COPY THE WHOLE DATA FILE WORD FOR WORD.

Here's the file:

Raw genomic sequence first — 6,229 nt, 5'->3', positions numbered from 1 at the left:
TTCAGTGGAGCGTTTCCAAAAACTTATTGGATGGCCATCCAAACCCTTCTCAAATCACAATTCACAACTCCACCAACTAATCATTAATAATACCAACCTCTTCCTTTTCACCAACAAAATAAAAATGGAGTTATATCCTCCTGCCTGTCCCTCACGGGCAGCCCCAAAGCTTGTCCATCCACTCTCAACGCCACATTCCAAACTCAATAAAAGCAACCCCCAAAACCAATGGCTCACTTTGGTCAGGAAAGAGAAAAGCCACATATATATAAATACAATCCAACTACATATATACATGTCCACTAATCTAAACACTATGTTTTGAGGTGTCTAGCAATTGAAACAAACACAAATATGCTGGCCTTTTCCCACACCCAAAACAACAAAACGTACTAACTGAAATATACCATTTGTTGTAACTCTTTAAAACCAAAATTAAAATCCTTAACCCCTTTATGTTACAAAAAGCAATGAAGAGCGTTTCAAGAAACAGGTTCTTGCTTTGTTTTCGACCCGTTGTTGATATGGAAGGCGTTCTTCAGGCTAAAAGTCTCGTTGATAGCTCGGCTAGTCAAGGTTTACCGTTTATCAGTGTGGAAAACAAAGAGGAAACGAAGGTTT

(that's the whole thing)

Raw genomic sequence first — 6,229 nt, 5'->3', positions numbered from 1 at the left:
TTCAGTGGAGCGTTTCCAAAAACTTATTGGATGGCCATCCAAACCCTTCTCAAATCACAATTCACAACTCCACCAACTAATCATTAATAATACCAACCTCTTCCTTTTCACCAACAAAATAAAAATGGAGTTATATCCTCCTGCCTGTCCCTCACGGGCAGCCCCAAAGCTTGTCCATCCACTCTCAACGCCACATTCCAAACTCAATAAAAGCAACCCCCAAAACCAATGGCTCACTTTGGTCAGGAAAGAGAAAAGCCACATATATATAAATACAATCCAACTACATATATACATGTCCACTAATCTAAACACTATGTTTTGAGGTGTCTAGCAATTGAAACAAACACAAATATGCTGGCCTTTTCCCACACCCAAAACAACAAAACGTACTAACTGAAATATACCATTTGTTGTAACTCTTTAAAACCAAAATTAAAATCCTTAACCCCTTTATGTTACAAAAAGCAATGAAGAGCGTTTCAAGAAACAGGTTCTTGCTTTGTTTTCGACCCGTTGTTGATATGGAAGGCGTTCTTCAGGCTAAAAGTCTCGTTGATAGCTCGGCTAGTCAAGGTTTACCGTTTATCAGTGTGGAAAACAAAGAGGAAACGAAGGTTT